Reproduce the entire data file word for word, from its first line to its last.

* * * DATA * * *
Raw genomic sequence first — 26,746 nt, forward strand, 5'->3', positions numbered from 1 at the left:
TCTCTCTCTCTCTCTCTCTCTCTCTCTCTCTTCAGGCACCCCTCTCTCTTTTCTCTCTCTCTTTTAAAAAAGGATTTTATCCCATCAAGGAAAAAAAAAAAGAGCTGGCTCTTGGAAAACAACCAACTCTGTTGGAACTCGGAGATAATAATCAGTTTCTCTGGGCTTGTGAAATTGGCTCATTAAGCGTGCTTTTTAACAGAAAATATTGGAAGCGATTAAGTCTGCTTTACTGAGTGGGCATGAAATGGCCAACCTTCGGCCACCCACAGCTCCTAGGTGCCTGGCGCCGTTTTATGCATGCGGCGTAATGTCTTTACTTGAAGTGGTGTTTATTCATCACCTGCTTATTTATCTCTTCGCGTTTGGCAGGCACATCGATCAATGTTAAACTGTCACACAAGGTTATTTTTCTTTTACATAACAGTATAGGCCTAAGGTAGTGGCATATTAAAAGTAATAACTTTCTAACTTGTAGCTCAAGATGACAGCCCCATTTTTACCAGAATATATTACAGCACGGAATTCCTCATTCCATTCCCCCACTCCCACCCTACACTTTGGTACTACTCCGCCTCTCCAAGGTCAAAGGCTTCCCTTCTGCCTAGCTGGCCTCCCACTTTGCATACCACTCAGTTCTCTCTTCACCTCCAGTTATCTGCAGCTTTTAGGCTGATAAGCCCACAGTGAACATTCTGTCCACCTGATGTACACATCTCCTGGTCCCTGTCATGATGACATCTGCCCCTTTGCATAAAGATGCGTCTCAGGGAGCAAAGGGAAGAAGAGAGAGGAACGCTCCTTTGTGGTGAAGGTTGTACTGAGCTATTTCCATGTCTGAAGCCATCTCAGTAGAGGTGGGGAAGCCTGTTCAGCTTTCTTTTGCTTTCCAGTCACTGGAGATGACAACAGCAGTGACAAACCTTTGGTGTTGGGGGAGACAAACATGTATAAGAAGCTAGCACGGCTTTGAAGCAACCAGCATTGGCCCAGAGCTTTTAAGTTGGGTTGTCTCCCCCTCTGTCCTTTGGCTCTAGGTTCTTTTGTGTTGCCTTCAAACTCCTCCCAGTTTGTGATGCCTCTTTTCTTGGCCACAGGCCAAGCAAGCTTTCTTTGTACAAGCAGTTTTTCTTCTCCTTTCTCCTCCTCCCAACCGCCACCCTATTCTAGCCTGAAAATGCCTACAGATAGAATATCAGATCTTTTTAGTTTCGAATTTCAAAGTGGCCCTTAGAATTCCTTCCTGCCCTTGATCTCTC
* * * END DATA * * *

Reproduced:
Raw genomic sequence first — 26,746 nt, forward strand, 5'->3', positions numbered from 1 at the left:
TCTCTCTCTCTCTCTCTCTCTCTCTCTCTCTTCAGGCACCCCTCTCTCTTTTCTCTCTCTCTTTTAAAAAAGGATTTTATCCCATCAAGGAAAAAAAAAAAGAGCTGGCTCTTGGAAAACAACCAACTCTGTTGGAACTCGGAGATAATAATCAGTTTCTCTGGGCTTGTGAAATTGGCTCATTAAGCGTGCTTTTTAACAGAAAATATTGGAAGCGATTAAGTCTGCTTTACTGAGTGGGCATGAAATGGCCAACCTTCGGCCACCCACAGCTCCTAGGTGCCTGGCGCCGTTTTATGCATGCGGCGTAATGTCTTTACTTGAAGTGGTGTTTATTCATCACCTGCTTATTTATCTCTTCGCGTTTGGCAGGCACATCGATCAATGTTAAACTGTCACACAAGGTTATTTTTCTTTTACATAACAGTATAGGCCTAAGGTAGTGGCATATTAAAAGTAATAACTTTCTAACTTGTAGCTCAAGATGACAGCCCCATTTTTACCAGAATATATTACAGCACGGAATTCCTCATTCCATTCCCCCACTCCCACCCTACACTTTGGTACTACTCCGCCTCTCCAAGGTCAAAGGCTTCCCTTCTGCCTAGCTGGCCTCCCACTTTGCATACCACTCAGTTCTCTCTTCACCTCCAGTTATCTGCAGCTTTTAGGCTGATAAGCCCACAGTGAACATTCTGTCCACCTGATGTACACATCTCCTGGTCCCTGTCATGATGACATCTGCCCCTTTGCATAAAGATGCGTCTCAGGGAGCAAAGGGAAGAAGAGAGAGGAACGCTCCTTTGTGGTGAAGGTTGTACTGAGCTATTTCCATGTCTGAAGCCATCTCAGTAGAGGTGGGGAAGCCTGTTCAGCTTTCTTTTGCTTTCCAGTCACTGGAGATGACAACAGCAGTGACAAACCTTTGGTGTTGGGGGAGACAAACATGTATAAGAAGCTAGCACGGCTTTGAAGCAACCAGCATTGGCCCAGAGCTTTTAAGTTGGGTTGTCTCCCCCTCTGTCCTTTGGCTCTAGGTTCTTTTGTGTTGCCTTCAAACTCCTCCCAGTTTGTGATGCCTCTTTTCTTGGCCACAGGCCAAGCAAGCTTTCTTTGTACAAGCAGTTTTTCTTCTCCTTTCTCCTCCTCCCAACCGCCACCCTATTCTAGCCTGAAAATGCCTACAGATAGAATATCAGATCTTTTTAGTTTCGAATTTCAAAGTGGCCCTTAGAATTCCTTCCTGCCCTTGATCTCTC